detector technology

What is dark matter made of? Scientists at Fermilab are using ultrasensitive devices to look for the elusive particles that would explain the nature of dark matter. In this 3-minute video, physicist Javier Tiffenberg explains how a new detection technology, based on sensors known as skipper charge-coupled devices, or CCDs, provides a new way of looking for dark matter particles.

The skipper CCD instrument at the heart of scientist Javier Tiffenberg’s research shows promise for dark matter, neutrino detection and more. For the development of this forefront detector, Tiffenberg has won this year’s Universities Research Association Early Carer Award.

For a week spanning the months of July and August, scientists from around the world virtually gathered to attend the prestigious biennial ICHEP conference. At ICHEP, some of the most exciting physics results of the year are unveiled. CMS scientists from Fermilab and the LHC Physics Center were well-represented at the conference.

Scientists have begun operating the Dark Energy Spectroscopic Instrument, or DESI, to create a 3-D map of over 30 million galaxies and quasars that will help them understand the nature of dark energy. The new instrument is the most advanced of its kind, with 5,000 robotic positioners that will enable scientists to gather more than 20 times more data than previous surveys. Researchers at Fermilab helped develop the software that will direct these positioners to focus on galaxies several billion light-years away and are currently in the process of fine-tuning the programs used before the last round of testing later this year.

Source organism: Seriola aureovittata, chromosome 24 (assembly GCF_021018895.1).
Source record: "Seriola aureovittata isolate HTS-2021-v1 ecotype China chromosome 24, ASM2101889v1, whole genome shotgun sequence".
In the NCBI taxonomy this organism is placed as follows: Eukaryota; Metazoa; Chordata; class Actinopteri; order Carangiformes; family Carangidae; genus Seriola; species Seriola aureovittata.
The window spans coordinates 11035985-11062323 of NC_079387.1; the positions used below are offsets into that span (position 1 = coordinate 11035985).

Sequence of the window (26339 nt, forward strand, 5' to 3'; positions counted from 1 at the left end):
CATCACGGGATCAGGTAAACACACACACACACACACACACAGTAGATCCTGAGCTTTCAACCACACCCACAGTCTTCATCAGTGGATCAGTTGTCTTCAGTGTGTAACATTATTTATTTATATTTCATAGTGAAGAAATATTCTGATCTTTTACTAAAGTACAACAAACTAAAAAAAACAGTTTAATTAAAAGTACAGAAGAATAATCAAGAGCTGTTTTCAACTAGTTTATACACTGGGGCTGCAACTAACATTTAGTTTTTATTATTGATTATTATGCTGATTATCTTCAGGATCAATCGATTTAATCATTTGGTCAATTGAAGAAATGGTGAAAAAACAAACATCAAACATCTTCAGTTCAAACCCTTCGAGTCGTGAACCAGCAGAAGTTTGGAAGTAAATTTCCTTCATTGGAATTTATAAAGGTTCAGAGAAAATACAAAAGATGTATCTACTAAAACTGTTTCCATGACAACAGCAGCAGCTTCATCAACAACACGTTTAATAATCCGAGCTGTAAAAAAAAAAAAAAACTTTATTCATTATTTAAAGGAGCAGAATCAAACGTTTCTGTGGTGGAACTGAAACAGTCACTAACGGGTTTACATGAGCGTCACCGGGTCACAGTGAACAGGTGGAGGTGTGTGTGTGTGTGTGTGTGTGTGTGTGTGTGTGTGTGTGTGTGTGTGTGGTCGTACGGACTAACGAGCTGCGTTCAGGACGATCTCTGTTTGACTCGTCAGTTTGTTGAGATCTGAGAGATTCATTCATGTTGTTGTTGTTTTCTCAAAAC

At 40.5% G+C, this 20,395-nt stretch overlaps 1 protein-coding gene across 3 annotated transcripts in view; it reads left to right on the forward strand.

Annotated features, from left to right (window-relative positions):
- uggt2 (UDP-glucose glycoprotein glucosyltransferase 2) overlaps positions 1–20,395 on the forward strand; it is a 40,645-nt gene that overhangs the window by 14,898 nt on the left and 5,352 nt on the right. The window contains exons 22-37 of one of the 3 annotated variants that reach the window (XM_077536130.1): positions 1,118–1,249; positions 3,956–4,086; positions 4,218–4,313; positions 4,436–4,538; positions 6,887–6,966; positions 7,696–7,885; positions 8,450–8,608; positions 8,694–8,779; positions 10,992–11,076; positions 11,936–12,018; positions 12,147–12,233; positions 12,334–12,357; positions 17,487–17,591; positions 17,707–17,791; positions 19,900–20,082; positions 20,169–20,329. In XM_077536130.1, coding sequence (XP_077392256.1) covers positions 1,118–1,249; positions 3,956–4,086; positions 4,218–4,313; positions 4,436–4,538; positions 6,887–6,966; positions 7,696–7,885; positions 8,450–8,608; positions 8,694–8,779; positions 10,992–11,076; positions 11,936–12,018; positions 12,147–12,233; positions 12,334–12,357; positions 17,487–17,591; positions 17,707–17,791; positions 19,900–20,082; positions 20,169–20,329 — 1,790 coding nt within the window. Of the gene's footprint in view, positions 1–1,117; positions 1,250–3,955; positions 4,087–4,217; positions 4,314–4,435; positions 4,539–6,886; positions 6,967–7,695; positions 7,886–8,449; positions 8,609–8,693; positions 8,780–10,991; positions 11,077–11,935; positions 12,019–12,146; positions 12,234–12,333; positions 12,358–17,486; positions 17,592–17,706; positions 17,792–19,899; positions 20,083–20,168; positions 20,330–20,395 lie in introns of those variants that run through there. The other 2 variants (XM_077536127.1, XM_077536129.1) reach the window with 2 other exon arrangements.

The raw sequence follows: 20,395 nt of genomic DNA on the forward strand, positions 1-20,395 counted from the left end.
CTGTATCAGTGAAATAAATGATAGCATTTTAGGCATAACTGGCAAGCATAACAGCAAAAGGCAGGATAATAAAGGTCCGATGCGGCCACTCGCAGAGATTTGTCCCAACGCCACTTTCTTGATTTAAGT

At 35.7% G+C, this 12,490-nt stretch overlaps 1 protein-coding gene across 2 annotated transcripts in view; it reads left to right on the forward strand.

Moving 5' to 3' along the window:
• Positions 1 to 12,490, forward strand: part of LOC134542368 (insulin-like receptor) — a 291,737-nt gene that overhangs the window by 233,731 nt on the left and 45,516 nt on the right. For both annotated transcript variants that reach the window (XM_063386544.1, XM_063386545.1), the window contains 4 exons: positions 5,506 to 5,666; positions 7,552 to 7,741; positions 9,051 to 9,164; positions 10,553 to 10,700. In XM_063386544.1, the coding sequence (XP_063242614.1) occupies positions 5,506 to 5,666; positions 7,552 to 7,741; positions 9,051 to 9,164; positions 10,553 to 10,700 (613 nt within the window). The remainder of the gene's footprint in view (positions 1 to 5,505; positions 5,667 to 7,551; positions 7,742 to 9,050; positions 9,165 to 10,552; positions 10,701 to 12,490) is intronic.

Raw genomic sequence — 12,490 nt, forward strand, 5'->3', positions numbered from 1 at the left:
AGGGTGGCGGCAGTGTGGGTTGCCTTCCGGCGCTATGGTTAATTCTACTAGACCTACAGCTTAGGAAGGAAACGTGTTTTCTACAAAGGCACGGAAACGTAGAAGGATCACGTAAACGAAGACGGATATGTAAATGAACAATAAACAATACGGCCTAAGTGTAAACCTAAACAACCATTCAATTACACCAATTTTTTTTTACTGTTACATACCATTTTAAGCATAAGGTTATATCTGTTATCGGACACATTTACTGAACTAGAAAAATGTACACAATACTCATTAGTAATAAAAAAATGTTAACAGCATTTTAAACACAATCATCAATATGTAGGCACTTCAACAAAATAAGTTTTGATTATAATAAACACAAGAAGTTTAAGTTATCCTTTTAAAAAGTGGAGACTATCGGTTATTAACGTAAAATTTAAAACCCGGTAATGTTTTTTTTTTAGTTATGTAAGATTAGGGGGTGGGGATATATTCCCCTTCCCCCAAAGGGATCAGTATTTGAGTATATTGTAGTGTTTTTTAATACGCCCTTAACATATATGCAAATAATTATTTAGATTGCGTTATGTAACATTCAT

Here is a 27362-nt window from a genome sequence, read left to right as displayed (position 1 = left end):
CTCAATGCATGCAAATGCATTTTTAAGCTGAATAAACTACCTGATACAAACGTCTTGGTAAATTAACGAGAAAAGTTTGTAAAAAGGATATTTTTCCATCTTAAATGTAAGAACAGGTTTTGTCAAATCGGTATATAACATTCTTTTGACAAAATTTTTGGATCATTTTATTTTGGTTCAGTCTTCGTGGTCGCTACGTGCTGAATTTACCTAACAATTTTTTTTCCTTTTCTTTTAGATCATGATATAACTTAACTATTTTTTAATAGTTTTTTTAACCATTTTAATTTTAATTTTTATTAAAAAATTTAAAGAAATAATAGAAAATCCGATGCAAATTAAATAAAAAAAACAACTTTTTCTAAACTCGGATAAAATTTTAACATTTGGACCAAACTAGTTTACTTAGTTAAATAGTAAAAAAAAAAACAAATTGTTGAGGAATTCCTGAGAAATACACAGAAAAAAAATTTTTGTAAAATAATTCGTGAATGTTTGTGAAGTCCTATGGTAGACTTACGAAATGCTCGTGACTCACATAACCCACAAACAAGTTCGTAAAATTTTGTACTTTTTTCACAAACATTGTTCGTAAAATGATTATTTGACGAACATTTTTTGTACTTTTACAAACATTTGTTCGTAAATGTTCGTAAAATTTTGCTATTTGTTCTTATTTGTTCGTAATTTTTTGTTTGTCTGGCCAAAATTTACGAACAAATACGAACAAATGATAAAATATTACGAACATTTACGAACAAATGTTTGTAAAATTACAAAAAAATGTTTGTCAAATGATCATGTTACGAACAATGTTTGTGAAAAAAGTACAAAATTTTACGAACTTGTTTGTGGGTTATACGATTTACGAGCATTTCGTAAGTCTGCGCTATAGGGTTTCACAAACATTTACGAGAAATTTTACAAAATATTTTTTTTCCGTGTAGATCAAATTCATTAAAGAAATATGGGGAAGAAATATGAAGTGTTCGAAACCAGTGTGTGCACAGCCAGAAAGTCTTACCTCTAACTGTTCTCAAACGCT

At the core of the mammoth detector assemblies and snugly surrounding the beam pipes are arrays of silicon sensors, which provide detailed patterns of interactions to micron-level precision, with subnanosecond timing and low mass. Research and development to improve the characteristics and develop better silicon detectors with the use of new technologies continue as we upgrade the existing detectors for better performance and develop designs for experiments at future generations of accelerators.

Anna Pla-Dalmau is a prolific inventor at Fermilab, with several patents to her name. These patents relate to extruded plastic scintillator, which is used in particle detectors. She has explored the extrusion of polystyrene pellets with dopants to yield high-quality scintillator. The extrusion line built at Fermilab continues to produce the material for research institutions around the world.

In April Fermilab initiated the New Initiatives, an annual, competitive call for proposals to attract new members and ideas to the detector R&D community at the lab. We are happy to announce the three New Initiatives awards for 2020. The principal investigators for all three selected proposals are new additions to Fermilab’s detector R&D team.